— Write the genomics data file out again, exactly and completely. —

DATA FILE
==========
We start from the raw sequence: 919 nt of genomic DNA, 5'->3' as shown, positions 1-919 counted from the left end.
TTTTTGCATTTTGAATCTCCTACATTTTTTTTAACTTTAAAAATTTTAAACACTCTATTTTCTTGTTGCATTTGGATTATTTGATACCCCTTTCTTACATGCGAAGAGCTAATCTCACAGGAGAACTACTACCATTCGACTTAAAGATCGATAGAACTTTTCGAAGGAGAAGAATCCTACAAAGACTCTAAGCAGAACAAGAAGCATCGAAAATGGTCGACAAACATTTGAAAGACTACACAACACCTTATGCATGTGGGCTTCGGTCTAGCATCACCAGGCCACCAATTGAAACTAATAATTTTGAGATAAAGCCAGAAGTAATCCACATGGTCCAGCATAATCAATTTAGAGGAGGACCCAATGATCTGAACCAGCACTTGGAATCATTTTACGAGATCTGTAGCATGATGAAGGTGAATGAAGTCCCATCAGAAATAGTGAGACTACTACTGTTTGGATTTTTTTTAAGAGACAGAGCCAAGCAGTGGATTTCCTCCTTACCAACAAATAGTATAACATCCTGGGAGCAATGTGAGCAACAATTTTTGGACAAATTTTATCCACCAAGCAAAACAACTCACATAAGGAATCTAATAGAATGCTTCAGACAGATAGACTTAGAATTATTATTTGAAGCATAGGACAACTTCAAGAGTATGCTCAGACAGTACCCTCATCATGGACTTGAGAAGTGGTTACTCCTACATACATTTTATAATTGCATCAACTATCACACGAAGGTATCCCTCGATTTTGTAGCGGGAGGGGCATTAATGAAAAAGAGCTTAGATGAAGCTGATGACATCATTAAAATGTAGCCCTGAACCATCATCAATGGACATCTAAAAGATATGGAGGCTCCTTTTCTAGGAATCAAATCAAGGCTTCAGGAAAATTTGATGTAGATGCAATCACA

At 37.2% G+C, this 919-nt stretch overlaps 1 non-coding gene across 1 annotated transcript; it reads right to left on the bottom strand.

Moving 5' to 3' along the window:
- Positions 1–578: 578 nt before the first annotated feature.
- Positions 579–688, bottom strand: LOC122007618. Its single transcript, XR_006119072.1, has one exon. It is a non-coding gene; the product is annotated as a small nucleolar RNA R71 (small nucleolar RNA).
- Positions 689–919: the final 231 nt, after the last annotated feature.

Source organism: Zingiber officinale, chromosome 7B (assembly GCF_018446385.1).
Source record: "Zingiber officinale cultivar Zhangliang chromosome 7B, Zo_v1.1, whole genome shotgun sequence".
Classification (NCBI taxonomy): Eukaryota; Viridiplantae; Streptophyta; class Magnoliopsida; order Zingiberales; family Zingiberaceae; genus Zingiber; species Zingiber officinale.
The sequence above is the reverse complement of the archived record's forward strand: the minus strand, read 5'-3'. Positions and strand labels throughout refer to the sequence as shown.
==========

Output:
We start from the raw sequence: 919 nt of genomic DNA, 5'->3' as shown, positions 1-919 counted from the left end.
TTTTTGCATTTTGAATCTCCTACATTTTTTTTAACTTTAAAAATTTTAAACACTCTATTTTCTTGTTGCATTTGGATTATTTGATACCCCTTTCTTACATGCGAAGAGCTAATCTCACAGGAGAACTACTACCATTCGACTTAAAGATCGATAGAACTTTTCGAAGGAGAAGAATCCTACAAAGACTCTAAGCAGAACAAGAAGCATCGAAAATGGTCGACAAACATTTGAAAGACTACACAACACCTTATGCATGTGGGCTTCGGTCTAGCATCACCAGGCCACCAATTGAAACTAATAATTTTGAGATAAAGCCAGAAGTAATCCACATGGTCCAGCATAATCAATTTAGAGGAGGACCCAATGATCTGAACCAGCACTTGGAATCATTTTACGAGATCTGTAGCATGATGAAGGTGAATGAAGTCCCATCAGAAATAGTGAGACTACTACTGTTTGGATTTTTTTTAAGAGACAGAGCCAAGCAGTGGATTTCCTCCTTACCAACAAATAGTATAACATCCTGGGAGCAATGTGAGCAACAATTTTTGGACAAATTTTATCCACCAAGCAAAACAACTCACATAAGGAATCTAATAGAATGCTTCAGACAGATAGACTTAGAATTATTATTTGAAGCATAGGACAACTTCAAGAGTATGCTCAGACAGTACCCTCATCATGGACTTGAGAAGTGGTTACTCCTACATACATTTTATAATTGCATCAACTATCACACGAAGGTATCCCTCGATTTTGTAGCGGGAGGGGCATTAATGAAAAAGAGCTTAGATGAAGCTGATGACATCATTAAAATGTAGCCCTGAACCATCATCAATGGACATCTAAAAGATATGGAGGCTCCTTTTCTAGGAATCAAATCAAGGCTTCAGGAAAATTTGATGTAGATGCAATCACA

At 37.2% G+C, this 919-nt stretch overlaps 1 non-coding gene across 1 annotated transcript; it reads right to left on the bottom strand.

Moving 5' to 3' along the window:
- Positions 1–578: 578 nt before the first annotated feature.
- Positions 579–688, bottom strand: LOC122007618. Its single transcript, XR_006119072.1, has one exon. It is a non-coding gene; the product is annotated as a small nucleolar RNA R71 (small nucleolar RNA).
- Positions 689–919: the final 231 nt, after the last annotated feature.

Source organism: Zingiber officinale, chromosome 7B (assembly GCF_018446385.1).
Source record: "Zingiber officinale cultivar Zhangliang chromosome 7B, Zo_v1.1, whole genome shotgun sequence".
Classification (NCBI taxonomy): Eukaryota; Viridiplantae; Streptophyta; class Magnoliopsida; order Zingiberales; family Zingiberaceae; genus Zingiber; species Zingiber officinale.
The sequence above is the reverse complement of the archived record's forward strand: the minus strand, read 5'-3'. Positions and strand labels throughout refer to the sequence as shown.